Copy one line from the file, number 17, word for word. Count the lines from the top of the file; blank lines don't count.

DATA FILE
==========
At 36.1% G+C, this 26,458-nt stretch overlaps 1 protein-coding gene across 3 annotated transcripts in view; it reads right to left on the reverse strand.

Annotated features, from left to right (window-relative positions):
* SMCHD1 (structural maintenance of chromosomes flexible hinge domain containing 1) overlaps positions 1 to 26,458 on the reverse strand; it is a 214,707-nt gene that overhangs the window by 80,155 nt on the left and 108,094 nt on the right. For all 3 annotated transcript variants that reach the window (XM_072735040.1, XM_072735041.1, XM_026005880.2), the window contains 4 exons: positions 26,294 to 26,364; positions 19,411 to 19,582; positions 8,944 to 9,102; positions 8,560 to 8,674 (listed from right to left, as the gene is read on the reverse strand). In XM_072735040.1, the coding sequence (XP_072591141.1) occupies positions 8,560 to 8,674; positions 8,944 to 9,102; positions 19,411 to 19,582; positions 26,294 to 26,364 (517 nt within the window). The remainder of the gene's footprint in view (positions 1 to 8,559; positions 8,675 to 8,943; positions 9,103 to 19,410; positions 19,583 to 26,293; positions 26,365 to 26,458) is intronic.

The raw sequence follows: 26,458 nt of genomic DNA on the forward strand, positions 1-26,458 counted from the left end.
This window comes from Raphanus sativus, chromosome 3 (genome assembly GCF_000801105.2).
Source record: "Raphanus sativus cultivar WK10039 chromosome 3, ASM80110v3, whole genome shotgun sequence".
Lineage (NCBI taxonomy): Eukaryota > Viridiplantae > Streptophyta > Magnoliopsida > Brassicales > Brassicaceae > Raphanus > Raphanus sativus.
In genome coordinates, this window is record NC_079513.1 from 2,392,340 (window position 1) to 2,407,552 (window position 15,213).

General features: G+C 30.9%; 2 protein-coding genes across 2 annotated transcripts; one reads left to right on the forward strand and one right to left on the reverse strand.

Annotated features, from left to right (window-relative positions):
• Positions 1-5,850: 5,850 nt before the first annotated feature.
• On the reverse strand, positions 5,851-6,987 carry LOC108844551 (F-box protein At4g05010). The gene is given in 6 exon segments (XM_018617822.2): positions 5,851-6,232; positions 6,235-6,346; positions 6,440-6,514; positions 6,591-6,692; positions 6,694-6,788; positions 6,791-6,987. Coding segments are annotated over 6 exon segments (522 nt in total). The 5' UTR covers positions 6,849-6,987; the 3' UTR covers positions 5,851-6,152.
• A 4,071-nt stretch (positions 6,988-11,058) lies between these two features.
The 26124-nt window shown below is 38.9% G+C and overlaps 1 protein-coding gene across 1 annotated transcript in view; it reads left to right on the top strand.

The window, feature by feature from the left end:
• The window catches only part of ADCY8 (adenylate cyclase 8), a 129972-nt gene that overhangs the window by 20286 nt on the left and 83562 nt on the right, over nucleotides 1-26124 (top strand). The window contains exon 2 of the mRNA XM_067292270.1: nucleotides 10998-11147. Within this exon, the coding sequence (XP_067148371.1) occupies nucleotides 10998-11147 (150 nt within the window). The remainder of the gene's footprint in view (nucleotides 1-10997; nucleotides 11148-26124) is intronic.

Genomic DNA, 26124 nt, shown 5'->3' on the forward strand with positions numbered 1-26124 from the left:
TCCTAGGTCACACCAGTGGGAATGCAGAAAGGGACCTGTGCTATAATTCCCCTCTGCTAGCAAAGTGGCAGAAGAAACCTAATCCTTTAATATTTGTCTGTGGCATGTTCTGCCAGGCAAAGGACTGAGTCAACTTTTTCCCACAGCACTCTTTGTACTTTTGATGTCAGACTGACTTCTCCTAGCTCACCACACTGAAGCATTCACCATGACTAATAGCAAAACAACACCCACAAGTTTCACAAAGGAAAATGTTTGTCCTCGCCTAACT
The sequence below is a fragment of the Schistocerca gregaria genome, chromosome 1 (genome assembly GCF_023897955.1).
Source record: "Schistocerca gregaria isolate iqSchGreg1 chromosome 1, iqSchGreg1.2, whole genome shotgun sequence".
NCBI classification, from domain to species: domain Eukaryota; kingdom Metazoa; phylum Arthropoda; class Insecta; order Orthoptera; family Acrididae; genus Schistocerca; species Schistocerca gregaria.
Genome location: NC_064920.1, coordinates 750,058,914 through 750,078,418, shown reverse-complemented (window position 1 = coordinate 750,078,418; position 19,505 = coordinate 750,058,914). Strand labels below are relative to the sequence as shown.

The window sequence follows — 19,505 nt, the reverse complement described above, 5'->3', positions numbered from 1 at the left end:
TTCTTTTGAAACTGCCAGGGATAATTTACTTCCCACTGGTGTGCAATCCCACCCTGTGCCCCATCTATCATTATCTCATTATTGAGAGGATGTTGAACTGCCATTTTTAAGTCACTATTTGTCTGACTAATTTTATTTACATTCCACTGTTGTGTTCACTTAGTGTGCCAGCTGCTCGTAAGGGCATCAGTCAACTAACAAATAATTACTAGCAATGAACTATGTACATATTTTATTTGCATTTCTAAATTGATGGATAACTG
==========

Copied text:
Genomic DNA, 26124 nt, shown 5'->3' on the forward strand with positions numbered 1-26124 from the left: